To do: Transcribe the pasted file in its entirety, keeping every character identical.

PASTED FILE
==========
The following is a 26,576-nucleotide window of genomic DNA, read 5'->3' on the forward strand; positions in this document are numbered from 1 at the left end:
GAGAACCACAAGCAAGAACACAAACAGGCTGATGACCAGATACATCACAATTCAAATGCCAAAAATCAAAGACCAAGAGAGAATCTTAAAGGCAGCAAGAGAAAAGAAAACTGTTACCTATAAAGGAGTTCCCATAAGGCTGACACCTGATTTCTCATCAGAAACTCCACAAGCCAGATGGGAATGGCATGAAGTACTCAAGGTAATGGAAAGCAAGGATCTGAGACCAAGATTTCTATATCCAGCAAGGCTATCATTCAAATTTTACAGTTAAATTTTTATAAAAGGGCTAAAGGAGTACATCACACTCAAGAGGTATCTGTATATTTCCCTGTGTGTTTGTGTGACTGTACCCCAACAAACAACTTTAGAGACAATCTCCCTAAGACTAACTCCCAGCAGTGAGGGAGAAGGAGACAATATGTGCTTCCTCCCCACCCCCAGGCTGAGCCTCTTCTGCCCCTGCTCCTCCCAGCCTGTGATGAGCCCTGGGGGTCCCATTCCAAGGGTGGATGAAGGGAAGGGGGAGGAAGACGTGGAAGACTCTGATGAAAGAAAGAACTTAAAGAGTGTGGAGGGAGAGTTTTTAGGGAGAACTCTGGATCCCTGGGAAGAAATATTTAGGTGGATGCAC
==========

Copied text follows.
The following is a 26,576-nucleotide window of genomic DNA, read 5'->3' on the forward strand; positions in this document are numbered from 1 at the left end:
GAGAACCACAAGCAAGAACACAAACAGGCTGATGACCAGATACATCACAATTCAAATGCCAAAAATCAAAGACCAAGAGAGAATCTTAAAGGCAGCAAGAGAAAAGAAAACTGTTACCTATAAAGGAGTTCCCATAAGGCTGACACCTGATTTCTCATCAGAAACTCCACAAGCCAGATGGGAATGGCATGAAGTACTCAAGGTAATGGAAAGCAAGGATCTGAGACCAAGATTTCTATATCCAGCAAGGCTATCATTCAAATTTTACAGTTAAATTTTTATAAAAGGGCTAAAGGAGTACATCACACTCAAGAGGTATCTGTATATTTCCCTGTGTGTTTGTGTGACTGTACCCCAACAAACAACTTTAGAGACAATCTCCCTAAGACTAACTCCCAGCAGTGAGGGAGAAGGAGACAATATGTGCTTCCTCCCCACCCCCAGGCTGAGCCTCTTCTGCCCCTGCTCCTCCCAGCCTGTGATGAGCCCTGGGGGTCCCATTCCAAGGGTGGATGAAGGGAAGGGGGAGGAAGACGTGGAAGACTCTGATGAAAGAAAGAACTTAAAGAGTGTGGAGGGAGAGTTTTTAGGGAGAACTCTGGATCCCTGGGAAGAAATATTTAGGTGGATGCAC